Road safety and breakdown organisation GEM Motoring Assist is encouraging drivers to look beyond the obvious for clues that will keep them safe on rural road journeys this summer.
As traffic levels rise with the easing of coronavirus restrictions, GEM anticipates large numbers of people making the most of sunny days for journeys in the country.
To stay safe on a rural road, it’s vital to use not only the information given by signs and road markings, but also to do your own detective work to anticipate potential hazards on the road ahead, says GEM.
GEM chief executive Neil Worth commented: “Driving in the countryside is usually a great pleasure, with good views, quiet roads and a variety of interesting terrain. But country roads are used by many different people and vehicles, so it’s vital to look for the clues – some obvious, others less so – as to what might be round the next bend.
“That’s why we’re urging drivers to expect the unexpected and to make sure they always have time and space to stop safely if necessary.
“What’s round the corner on a rural road with restricted visibility? It could be another car or a motorcycle coming towards you too fast, a group of cyclists on a ride out, sheep or cattle crossing the road, a horse and rider, a wild animal, a slow-moving farm tractor…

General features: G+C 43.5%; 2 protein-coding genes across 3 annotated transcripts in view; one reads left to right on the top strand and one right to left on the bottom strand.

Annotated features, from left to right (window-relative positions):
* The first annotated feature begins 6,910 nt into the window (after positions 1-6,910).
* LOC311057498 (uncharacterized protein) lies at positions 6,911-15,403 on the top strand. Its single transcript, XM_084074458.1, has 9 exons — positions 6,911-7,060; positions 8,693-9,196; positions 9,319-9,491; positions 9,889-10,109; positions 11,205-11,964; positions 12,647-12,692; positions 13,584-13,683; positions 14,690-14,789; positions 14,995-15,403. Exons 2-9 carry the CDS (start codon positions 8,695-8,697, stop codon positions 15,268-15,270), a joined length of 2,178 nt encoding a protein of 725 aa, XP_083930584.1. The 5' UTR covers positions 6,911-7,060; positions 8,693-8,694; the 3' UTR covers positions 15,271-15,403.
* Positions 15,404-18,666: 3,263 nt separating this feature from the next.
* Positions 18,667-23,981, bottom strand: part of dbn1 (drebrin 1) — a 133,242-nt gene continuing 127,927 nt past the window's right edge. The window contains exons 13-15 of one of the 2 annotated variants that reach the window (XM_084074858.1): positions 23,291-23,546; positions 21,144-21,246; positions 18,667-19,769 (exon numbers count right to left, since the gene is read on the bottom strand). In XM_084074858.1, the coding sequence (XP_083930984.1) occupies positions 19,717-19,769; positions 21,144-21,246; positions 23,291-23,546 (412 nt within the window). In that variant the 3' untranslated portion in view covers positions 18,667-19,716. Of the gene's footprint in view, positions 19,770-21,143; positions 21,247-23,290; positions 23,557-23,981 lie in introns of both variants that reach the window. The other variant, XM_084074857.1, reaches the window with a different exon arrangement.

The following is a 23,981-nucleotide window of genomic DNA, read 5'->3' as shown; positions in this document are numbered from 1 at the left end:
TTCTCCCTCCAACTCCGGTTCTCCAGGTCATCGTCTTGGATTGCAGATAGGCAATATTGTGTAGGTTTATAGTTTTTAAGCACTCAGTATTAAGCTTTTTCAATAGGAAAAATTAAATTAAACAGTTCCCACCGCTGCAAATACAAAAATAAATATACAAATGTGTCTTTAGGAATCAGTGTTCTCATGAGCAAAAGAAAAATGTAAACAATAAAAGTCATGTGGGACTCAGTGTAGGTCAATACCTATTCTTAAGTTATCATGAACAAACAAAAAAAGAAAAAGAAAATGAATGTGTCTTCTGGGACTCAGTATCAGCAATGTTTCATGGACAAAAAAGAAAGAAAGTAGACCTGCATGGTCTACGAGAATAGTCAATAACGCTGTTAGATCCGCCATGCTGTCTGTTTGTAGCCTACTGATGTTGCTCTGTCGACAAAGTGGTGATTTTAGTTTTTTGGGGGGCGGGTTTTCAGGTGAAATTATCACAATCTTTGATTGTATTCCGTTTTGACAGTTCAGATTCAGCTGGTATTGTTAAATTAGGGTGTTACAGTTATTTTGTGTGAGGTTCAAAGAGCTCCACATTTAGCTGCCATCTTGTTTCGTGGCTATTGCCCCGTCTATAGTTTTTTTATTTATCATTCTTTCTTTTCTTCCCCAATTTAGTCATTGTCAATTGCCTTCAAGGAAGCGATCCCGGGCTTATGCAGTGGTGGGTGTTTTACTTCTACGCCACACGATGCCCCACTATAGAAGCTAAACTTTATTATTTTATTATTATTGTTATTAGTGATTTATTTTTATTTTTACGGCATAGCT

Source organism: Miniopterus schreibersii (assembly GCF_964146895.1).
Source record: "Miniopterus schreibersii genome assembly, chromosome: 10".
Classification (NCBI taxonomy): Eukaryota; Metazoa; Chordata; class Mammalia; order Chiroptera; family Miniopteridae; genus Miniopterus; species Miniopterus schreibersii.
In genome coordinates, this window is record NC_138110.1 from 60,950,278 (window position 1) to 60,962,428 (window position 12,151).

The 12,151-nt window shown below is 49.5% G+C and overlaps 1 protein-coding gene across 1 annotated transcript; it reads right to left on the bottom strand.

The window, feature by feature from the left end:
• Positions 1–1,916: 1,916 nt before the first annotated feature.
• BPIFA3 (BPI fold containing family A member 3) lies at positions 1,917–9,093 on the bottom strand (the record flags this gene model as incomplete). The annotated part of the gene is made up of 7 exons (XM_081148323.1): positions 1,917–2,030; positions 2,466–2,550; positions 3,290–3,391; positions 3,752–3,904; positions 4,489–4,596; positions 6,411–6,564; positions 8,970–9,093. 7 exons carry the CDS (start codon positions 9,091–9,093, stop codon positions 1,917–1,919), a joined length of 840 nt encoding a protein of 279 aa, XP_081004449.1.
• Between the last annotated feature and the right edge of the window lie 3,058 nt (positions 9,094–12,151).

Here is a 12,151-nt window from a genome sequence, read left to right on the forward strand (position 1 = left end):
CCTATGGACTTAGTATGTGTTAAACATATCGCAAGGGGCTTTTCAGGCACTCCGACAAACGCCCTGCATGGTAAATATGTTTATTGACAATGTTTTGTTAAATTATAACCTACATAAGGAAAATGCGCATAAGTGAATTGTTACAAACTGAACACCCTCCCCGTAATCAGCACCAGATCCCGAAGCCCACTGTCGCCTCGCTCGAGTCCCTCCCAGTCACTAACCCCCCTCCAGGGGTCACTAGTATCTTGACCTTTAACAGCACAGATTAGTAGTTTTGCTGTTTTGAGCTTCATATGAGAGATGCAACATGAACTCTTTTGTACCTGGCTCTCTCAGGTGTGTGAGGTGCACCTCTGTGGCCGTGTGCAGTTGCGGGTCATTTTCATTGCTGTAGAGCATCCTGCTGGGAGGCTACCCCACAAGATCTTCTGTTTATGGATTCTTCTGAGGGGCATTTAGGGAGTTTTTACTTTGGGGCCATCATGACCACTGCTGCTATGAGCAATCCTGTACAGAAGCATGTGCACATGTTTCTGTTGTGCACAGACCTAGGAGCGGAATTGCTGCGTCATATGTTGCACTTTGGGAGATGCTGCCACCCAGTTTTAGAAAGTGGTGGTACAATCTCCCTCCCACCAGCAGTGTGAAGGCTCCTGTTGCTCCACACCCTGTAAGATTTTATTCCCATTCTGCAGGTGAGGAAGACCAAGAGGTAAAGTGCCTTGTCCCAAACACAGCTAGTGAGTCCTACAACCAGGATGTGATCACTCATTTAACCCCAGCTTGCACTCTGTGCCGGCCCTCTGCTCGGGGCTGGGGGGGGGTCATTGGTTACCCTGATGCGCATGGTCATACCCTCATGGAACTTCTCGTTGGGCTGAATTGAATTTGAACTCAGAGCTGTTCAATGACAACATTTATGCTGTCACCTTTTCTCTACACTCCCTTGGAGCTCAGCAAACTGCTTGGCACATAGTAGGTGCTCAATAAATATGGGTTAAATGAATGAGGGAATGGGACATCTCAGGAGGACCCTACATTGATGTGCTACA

“Until you have perfect sight of what’s ahead, you need to be ready to anticipate what could be there. By adjusting your speed and position accordingly, you’re doing your bit to keep yourself and the other road users safe.”
Simple detective work can often provide useful information about what may be on the road ahead. Here are some examples:
If you see mud on the road, expect to meet tractors or other slow-moving farm vehicles.
If you smell (or see) fresh-cut grass, look out for the mowing vehicle round the next bend.
The sight or smell of horse manure tells you that horses and riders are close by.
If there are wheelie bins at the end of driveways, then watch out for the bin lorry.
GEM has prepared a selection of five simple driver tips to help improve rural road safety:
What are the signs telling you?
Make sure you use any existing signage to help you. Usual signs include a series of white chevron signs on a black background, indicating a sharp bend. Slow down, even if the posted speed limit is 30 mph.
Room for two?
The narrowness of country lanes means that passing places are sometimes provided into embankments or verges. Be prepared to reverse into these if necessary.
Stay safe by never exceeding the signed limit. Country lanes are often used as a short cut or an escape from congested main roads. Using them may actually be a longer way round to your destination leading you to be in a hurry. Slow down.
Country lanes may be in a poor state of repair. At any sign of this be ready for pot-holes and other broken surfaces that can seriously damage your vehicle.
Give horse riders a very slow and wide berth and keep your distance until it becomes safe to pull past.
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*Article Source http://www.motoringassist.com